A. Global climate change politics and International Relations theories (30 points)
We have been focusing on the COP26 climate change talks currently taking place in Glasgow, Scotland. COP26 refers to the Conference of the Parties of the UN Framework Convention on Climate Change, the signature global forum for climate change negotiations since the 1990s. Its goal is to accelerate the central aim of the 2015 Paris Climate Accords to stop the planet from warming more than 1.5 degrees C. This would require the world to halve greenhouse gas emissions by 2030 and reach net-zero emissions by 2050. The world is on pace to meet or exceed 3 degrees (at least) by 2100 if current trends continue, as seen in The Economist docu-short we watched in class on Nov. 9.
The Glasgow conference is being pitched by scientists, activists, and some (but not all) politicians as an urgent opportunity to act before it is too late. But climate conferences like these have often disappointed, with many criticizing them as offering empty promises with little enforceable action. Among the sticky issues that have long dragged climate talks include historical responsibility, current & future emissions, financing climate adaptation, compensation for loss & damage, voluntary measures v. strong enforcement, climate justice for vulnerable communities, and accusations of greenwashing. Behind the scenes, it has been challenging to coordinate effective action between 200 countries with different histories of industrialization and consumption, and different levels of ecological deficits and surpluses. See an interesting global map that visualizes which countries are running an ecological deficit and how this is calculated: https://data.footprintnetwork.org/#/
Nonetheless, following the principle of “common but differentiated responsibility,” delegates hope world leaders will commit to robust Nationally-Determined Contributions (NDCs), which are basically long-term, transparent national plans of decarbonization that can be verified every five years to ensure the world is on track to keep to a 1.5 degree world.
Your task in Part A is to apply the analytical power of IR theories to the quandary of global climate change politics, offering perspectives on cooperation and conflict in Glasgow. To do so, select (6) of the following (8) theories and answer the following questions.
• What are the key assumptions of X theory?
• How would this theory describe the problem of global climate change politics?
• How would this theory prescribe effective solutions, if any?
• (1) page per theory will suffice.
Here is a list of IR theories we’ve studied this quarter:
- Normative IR theory
- Green Theory
B. Write a response to (1) of the following two questions (10 points):
- Write a critical reaction to the Frontline documentary about the Taliban takeover of Afghanistan that we watched earlier in the quarter. What do you see as the most salient issues raised in the documentary? What would you advise the international community to do to ensure peace and a hopeful future in the country? Reference specific moments in the documentary or quotes by individuals to help you compose your answer. To assist your critical reaction, you may also refer to reactions your classmates had in the Canvas discussion space for this film. (1-2 pages)
- Write a critical reaction to the textbook we’ve read this quarter – Richard Haass’ The World: A Brief Introduction. What do you consider its strengths and weaknesses as text for an introductory international relations course? What did you learn most from the book in terms of the ideas, concepts, or issues it raises, and what would you like to study further as a result? (1-2 pages)
Bonus Question (2 points):
What have you learned about the international relations of the country you are following this quarter for the World News assignment? (1 full paragraph)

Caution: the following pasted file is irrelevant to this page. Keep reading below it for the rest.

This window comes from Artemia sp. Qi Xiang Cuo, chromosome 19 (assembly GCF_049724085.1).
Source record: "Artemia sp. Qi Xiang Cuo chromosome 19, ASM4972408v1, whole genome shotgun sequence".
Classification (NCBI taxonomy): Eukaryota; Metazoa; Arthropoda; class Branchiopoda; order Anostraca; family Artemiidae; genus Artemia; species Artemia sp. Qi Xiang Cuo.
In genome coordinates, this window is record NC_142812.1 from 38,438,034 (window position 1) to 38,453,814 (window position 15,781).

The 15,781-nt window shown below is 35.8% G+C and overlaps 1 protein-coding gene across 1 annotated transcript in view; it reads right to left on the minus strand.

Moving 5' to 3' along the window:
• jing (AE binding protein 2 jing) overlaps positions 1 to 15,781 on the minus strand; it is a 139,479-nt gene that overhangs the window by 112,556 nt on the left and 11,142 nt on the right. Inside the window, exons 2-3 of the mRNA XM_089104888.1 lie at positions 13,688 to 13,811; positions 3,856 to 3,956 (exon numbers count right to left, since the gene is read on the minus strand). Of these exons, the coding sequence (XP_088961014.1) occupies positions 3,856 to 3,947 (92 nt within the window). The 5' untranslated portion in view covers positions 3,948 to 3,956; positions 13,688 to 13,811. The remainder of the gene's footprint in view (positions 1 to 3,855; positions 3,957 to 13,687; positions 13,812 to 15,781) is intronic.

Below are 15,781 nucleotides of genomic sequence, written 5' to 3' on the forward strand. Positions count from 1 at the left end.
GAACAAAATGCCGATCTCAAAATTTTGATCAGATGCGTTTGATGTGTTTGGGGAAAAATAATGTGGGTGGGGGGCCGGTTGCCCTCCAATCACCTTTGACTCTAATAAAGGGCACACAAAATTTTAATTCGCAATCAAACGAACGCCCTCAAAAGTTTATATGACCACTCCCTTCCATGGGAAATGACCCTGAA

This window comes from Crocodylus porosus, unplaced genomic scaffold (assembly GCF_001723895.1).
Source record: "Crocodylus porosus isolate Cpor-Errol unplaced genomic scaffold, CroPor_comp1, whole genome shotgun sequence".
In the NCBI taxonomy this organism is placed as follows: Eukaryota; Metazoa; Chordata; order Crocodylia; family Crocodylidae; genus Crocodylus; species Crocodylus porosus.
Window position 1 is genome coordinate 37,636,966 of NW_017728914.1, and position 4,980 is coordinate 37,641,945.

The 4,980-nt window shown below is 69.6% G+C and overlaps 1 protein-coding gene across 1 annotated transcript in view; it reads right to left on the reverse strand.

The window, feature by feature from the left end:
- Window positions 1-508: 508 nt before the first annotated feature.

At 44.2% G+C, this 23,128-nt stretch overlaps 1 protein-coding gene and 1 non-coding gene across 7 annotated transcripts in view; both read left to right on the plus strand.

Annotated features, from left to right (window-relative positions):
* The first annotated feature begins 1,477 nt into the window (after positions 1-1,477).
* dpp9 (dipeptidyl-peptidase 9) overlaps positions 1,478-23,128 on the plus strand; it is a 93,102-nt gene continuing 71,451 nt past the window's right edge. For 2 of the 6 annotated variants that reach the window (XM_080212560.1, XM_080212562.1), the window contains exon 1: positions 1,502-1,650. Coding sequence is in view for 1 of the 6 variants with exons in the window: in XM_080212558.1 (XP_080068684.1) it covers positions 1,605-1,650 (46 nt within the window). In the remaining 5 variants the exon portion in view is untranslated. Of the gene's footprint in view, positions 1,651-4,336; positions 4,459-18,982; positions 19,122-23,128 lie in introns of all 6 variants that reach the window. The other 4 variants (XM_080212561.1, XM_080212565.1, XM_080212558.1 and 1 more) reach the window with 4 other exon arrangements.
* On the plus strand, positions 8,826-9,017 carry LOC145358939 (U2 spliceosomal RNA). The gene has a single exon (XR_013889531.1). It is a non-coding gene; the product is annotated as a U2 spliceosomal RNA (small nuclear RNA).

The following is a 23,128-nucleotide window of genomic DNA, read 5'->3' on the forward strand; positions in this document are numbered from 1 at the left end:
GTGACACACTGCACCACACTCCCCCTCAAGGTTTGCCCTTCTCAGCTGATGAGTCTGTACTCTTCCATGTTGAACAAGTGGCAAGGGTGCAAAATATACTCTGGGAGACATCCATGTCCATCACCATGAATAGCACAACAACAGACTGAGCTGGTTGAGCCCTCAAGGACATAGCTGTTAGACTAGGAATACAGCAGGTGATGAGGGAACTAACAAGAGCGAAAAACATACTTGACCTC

Introduction Both mental and developmental disorders in childhood, refers to syndromes in neurological, emotional or behavioral development, with serious impact in psychological and social health of children (Nevo & Manassis., 2009). Children who suffer from these types of disorders, they need special support firstly from their close family environment and then from educational systems. In many case, the disorders continue to exist in adulthood (Scott et al., 2016). According to Murray and partners (2012), mental and developmental syndromes in childhood, are an emerging challenge for modern health care systems worldwide. The most common factors that tend to increase such syndromes in low and middle income countries, is the reduced mortality of children under the age of five and the onset of mental and developmental syndromes in adults during their childhood One of the most common mental disorders in children with developmental disorder is anxiety disorder. In the Diagnostic and Statistical Manual of Mental Disorder, seven types of anxiety disorder are recognized both in childhood and adolescents. Among them are Separation Anxiety Disorder (SAD) and Generalized Anxiety Disorder (GAD) (American Psychiatric Association, 2000). The aim of this study is, to present a common mental disorder that affects children with a developmental syndrome. Thus, try to present the clinical features, the prevalence and diagnostic issues in this population. 1. Mental disorders in children World Health Organization (WHO) has identified mental health disorders, as one of the main causes of disability globally (Murray & Lopez., 2002). According to the same source of evidence, childhood is a crucial life stage on the occurrence of mental disorders, which are likely to affect the quality of life, the learning and social level of a child. Within this framework, possible negative experiences at home like family conflicts or bullying incidents at school, may have a damaging effect on the development of children, and also in their core cognitive and emotional skills. Moreover, the socioeconomic conditions within some children grow up can also affects their choices and opportunities in adolescence and adulthood. On the other hand, children’s exposure in risk factors during early life, can significantly affect their mental health, even decades later. The coherences of such exposure can lead on high and periodically increasing rates of mental health, and also behavioral problems. In European Union countries, anxiety and depression syndromes are among top 5 causes of overall disease burden among children and adolescents. But, suicide is the most common cause of death between 10 to19-year-olds, mainly in countries with low- and middle-income and the second cause in high income countries (WHO, 2013-2020). 2. Anxiety disorder in children with neurodevelopmental disorder According to American Psychiatric Association (APA, 2013), anxiety disorder is characterized by excessive or improper fear, which is connected with behavioral disorders that impair functional capacity. Furthermore, anxiety is characterized as a common human response in danger or threat and can be highly adaptive in case of elicited in an appropriate context. Is clinically important when anxiety is persistent and associated with impairment in functional capacity, or affects an individuals’ quality of life (Arlond et al., 2003). Especially in childhood, clinical characteristics of anxiety is complicated when complicated by developmental factors, due to the reason that some type of fears maybe characterizes as normative in certain age of groups (Gullone, 2000). Additionally, although a child is able of experiencing the emotional and physiologic components of anxiety at an early age, definite mental abilities may be prerequisites for the full expression of an anxiety disorder (Freeman et al., 2002). Within this framework, Separation Anxiety Disorder (SAD) is characterized by excessive and developmental inappropriate anxiety, as a response to separation from the close family environment or from attached figures. The most common symptoms in such disorder are, anticipatory anxiety concerning with separation occasions, determined fears about losing or being separated 2.1. Anxiety disorder prevalence in children Although an essential body of data are available about the epidemiology of anxiety disorders, the evidence for prevalence presented are highly fragmented and the reports for prevalence varies considerably (Baxter et al., 2012). According to global epidemiological data evidence, mental disorders is a difficult task, due to significant absence of officially data for many geographical regions globally. These evidence are less in pediatric patients – children, particularly in low to middle income countries where other concerns are in the front line. The above issue of data absence, is highlighted in the Global Burden of Disease Study 2010 (Whiteford et al., 2013). Childhood mental disorders epidemiologically data, were remain relatively constant during the 21 world regions defined by Global Burden of Disease Study 2010. However, these prevalence rates were based on sporadic data, for some disorders or no data for specific disorders in childhood. According to the12-month global prevalence of childhood mental disorders in 2010 is shown that, anxiety disorder rates were higher in adolescents between the age of 15 to 19 years old and especially in females (32,2% general rate, 3,74% in males and 7,02% in females). Moreover The anxiety disorder rates in children between the age of 5 to 9 years old were (5,4%) and 21,8% in children between the age of 10-14. In both groups of children, the percentages of prevalence were higher in females. These systematic reviews were then updated for GBD 2013, were the data for mental disorders in children and adolescents were sparse. This resulted in large uncertainty intervals around burden estimates despite mental disorders being found as the leading cause of disability in those aged under 25 years. Moreover, lack of absence of empirical data restricts the visibility of mental disorders in comparison with other diseases in childhood and makes it difficult to advocate for their inclusion as a priority in health initiatives 2.2. Anxiety disorder clinical features The main clinical features of Separation Anxiety Disorder (SAD) is, the inordinate and developmental inappropriate anxiety about separation from the home or from attachment figures. The leading symptoms of that type of mental disorder, refers to anticipatory anxiety regarding separation events, persistent concerns about losing or being separated from an attachment figure, school denial, unwillingness to stay alone in the home, or to sleep alone, recurrent nightmares with a separation theme, and somatic complaints. In particular, the clinical feature of school refusal has been reported to happen in about 75% of children with SAD, and also SAD occurs in 70%to 80% of children presenting with school refusal. In that case, epidemiologic studies exhibit that the rates of prevalence are from 3.5% to 5.1% with a mean age of onset from 4.3 to 8.0 years old (Masi et al., 2001). One area that has attracted considerable attention is the potential link between childhood SAD and panic disorder in adulthood. Indirect support for this hypothesis is provided by retrospective studies of adults with anxiety disorders. Furthermore, the developmental sequel between childhood anxiety disorders and panic disorders in adult age, is also supported by the biologic challenge study, of Pine et al. (2000). Researchers at this study found that, children who suffer from SAD (but not social phobia) they showed respiratory changes during carbon dioxide inhalation that which had common characteristics with adults’ panic attacks. In a similar study, children with SAD and parents who suffer with panic attacks, were found to have significant percentage of atopic disorders, including asthma and allergies (Slattery et al., 2002). On the other hand, Generalized Anxiety Disorder (GAD) in childhood, is characterized by immoderate worry and stress about daily life events that the child is not able to control effectively. That anxiety is expressed on most days and has a duration for at least 6 months, and also there is an extended distress or difficulty in performing everyday processes (Gale & Millichamp., 2016).>GET ANSWER